Regulation would give policy holders the right to withdraw their consent for insurers to process their personal information
Data protection laws currently being discussed by the EU could lead to restrictions on the way insurers investigated suspected cases of fraud if they are implemented in their current form.
The EU Data Protection Regulation would give policy holders the right to withdraw their consent for personal data to be processed by insurers, meaning investigators would not be able to access the information when examining a claim.
Insurance Europe head of single market and social affairs William Vidonja said the regulations could mean data that is vital to the claims investigation process could be taken away from investigators.
“If policyholders withdraw consent for their personal data to be processed it would significantly diminish insurers’ abilities to prevent and detect fraud,” he said. “This is because insurers will not be able to access, use and process specific categories of personal data once the policyholder decides to withdraw their consent.”
Absolute Partnership data and intelligence director Dr Stephen Hill said that insurers may also be faced with the prospect of having to get consent to investigate a suspected fraud before they can take any action.
“It is going to be much harder for insurers to pass information on [to fraud investigators] as that flexibility is going to be taken away,” he said. “There will have to be provisions put in place to get that consent for data to be processed [before an investigation is started].”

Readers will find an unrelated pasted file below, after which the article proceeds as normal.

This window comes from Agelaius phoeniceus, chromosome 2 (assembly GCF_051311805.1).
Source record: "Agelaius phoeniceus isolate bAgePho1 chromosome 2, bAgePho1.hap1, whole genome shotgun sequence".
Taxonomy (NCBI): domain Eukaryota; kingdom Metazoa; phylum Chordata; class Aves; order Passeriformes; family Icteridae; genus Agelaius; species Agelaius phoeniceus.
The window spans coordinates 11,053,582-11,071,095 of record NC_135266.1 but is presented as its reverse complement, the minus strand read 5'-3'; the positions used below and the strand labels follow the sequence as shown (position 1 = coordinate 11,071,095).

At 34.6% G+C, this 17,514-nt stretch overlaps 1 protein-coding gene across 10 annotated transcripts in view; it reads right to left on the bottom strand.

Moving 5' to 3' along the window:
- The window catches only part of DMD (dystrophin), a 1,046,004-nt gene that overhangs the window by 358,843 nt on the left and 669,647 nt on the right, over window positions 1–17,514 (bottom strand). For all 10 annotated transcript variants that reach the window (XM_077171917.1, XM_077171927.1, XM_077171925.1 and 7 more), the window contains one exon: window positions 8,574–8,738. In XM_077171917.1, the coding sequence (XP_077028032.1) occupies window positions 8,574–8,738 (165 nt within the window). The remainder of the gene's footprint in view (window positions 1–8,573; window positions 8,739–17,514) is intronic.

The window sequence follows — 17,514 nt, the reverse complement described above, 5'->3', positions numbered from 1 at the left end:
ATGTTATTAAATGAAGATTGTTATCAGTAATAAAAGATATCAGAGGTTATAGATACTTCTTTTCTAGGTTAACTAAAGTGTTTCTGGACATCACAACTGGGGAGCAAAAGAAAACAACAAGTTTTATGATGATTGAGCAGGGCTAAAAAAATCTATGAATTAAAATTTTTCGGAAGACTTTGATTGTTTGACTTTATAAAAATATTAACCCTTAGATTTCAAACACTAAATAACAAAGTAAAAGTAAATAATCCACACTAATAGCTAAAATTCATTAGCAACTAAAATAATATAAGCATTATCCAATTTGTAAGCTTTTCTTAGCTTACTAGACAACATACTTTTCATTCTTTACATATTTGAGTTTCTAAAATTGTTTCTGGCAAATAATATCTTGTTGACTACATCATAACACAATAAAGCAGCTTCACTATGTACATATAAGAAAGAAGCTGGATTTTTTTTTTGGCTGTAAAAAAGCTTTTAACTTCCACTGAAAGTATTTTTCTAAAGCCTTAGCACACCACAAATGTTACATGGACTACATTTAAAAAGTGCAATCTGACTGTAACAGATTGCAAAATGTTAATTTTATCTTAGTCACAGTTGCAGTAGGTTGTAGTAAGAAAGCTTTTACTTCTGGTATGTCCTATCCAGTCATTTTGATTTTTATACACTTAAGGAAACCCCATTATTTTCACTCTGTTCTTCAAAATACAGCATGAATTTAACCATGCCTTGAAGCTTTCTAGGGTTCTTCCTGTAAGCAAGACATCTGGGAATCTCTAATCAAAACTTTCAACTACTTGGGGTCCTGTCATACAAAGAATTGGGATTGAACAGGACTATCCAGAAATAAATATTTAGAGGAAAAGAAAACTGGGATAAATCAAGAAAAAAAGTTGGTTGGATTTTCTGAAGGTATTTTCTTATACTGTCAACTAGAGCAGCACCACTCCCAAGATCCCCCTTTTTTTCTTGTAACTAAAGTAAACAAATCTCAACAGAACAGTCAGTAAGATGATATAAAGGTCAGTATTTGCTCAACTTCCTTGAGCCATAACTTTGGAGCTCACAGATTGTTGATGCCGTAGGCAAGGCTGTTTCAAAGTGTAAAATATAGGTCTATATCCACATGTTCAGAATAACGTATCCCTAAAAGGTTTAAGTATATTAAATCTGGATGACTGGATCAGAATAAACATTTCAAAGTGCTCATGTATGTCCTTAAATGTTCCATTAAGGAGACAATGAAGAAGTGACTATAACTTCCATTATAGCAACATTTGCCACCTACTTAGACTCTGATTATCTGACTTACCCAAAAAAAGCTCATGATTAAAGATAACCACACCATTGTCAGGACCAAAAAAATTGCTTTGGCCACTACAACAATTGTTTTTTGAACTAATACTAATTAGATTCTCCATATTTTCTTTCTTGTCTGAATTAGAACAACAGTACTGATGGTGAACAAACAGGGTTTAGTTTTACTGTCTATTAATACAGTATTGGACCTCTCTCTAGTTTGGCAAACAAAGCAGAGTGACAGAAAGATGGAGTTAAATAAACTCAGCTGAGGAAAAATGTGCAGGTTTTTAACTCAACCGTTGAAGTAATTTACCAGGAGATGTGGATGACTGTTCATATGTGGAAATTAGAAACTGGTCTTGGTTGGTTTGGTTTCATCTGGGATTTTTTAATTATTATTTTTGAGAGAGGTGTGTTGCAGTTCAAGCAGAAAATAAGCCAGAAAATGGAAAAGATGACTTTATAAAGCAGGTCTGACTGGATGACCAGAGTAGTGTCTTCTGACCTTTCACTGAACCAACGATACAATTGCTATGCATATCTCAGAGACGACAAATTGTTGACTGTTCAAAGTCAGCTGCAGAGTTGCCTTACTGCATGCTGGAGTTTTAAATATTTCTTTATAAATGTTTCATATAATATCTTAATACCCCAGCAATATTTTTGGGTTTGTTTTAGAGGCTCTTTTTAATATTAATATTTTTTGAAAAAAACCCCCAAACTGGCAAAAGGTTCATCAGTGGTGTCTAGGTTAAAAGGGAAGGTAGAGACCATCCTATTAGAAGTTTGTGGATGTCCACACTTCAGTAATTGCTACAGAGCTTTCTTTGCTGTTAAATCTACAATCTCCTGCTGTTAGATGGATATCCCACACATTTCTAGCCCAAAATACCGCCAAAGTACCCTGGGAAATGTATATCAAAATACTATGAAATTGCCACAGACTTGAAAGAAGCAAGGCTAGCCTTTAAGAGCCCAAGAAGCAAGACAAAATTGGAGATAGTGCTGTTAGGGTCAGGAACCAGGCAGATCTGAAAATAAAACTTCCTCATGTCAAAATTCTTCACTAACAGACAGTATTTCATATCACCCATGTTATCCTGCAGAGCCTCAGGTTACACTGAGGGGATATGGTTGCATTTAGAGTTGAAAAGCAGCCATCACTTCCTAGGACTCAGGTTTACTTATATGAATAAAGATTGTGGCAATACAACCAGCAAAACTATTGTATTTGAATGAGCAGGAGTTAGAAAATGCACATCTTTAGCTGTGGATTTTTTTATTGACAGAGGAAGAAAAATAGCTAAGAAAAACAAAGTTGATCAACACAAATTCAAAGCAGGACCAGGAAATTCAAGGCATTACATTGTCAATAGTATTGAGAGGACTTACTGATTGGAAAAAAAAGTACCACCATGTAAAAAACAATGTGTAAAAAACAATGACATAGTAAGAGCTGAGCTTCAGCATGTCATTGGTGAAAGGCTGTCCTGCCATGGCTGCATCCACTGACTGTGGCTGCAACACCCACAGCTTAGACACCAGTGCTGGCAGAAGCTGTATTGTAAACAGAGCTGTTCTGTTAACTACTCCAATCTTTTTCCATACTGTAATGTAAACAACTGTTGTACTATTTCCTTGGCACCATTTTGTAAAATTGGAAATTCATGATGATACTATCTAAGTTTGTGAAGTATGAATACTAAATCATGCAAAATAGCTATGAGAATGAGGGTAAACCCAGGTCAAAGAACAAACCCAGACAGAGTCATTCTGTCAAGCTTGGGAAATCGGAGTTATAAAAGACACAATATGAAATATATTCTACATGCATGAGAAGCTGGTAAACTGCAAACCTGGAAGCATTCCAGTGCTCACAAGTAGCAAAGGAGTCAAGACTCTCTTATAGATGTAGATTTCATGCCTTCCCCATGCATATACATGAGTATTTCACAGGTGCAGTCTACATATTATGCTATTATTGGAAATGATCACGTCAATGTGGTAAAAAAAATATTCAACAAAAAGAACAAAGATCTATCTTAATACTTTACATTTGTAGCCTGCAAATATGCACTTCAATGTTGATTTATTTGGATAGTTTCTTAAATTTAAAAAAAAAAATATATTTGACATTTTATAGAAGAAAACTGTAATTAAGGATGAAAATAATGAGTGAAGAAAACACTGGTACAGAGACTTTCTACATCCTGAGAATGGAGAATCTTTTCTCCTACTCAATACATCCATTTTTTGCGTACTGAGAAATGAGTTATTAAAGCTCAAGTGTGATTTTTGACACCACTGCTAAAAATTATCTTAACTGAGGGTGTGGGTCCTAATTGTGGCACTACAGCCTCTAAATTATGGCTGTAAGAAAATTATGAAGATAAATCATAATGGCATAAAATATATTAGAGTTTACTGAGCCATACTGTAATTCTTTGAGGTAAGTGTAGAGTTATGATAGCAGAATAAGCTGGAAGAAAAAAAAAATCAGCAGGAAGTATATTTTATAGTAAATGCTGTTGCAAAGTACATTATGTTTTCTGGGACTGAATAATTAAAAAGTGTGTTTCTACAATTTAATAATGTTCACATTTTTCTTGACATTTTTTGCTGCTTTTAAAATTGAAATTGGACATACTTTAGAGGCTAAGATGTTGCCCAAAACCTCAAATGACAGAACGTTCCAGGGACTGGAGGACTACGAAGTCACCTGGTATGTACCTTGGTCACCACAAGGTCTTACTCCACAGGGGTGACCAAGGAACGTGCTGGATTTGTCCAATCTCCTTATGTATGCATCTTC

The problem arises because the proposed regulations have no clear definitions around potential exemptions from the regulations if criminal activity is suspected, unlike the UK’s current Data Protection Act.
Hill Dickinson insurance fraud partner Stratos Gatzouris said the current proposed regulation had not considered the intricacies of the UK insurance market, and in particular fraud investigation.
“We don’t have that much clarity [on what will be impacted by the regulations],” he said. “We can see the reasoning behind the regulations, but the problem is that it has not taken into account the issues we encounter with insurance fraud.
“The regulations do make an exception if a crime is involved, but there is no clearly defined reason [for exemption from the regulations]. Does investigating insurance fraud constitute being in the pursuit of investigating a criminal offence? Potentially yes – it is at the moment under the Data Protection Act – but it isn’t clear under the current proposal for the regulations.”
But there is still time for changes to be made to the proposed regulations, with clearer definitions for what would result in an exemption from the rules a possibility should lobbying efforts succeed.
Vidonja said that while insurers respect the importance of data privacy, these regulations need to be amended to take into account the serious nature of insurance fraud.
“The protection of people’s personal data is of the upmost importance,” he said. “It is also necessary, however, to ensure that rules do not prohibit insurers from carrying out an essential function in identifying criminals committing fraud.
“Detected and undetected fraud is estimated to represent up to 10% of all claims expenditure in Europe. This is why the new EU Data Protection Regulation should include an explicit legal basis allowing data processing for fraud prevention and detection purposes.”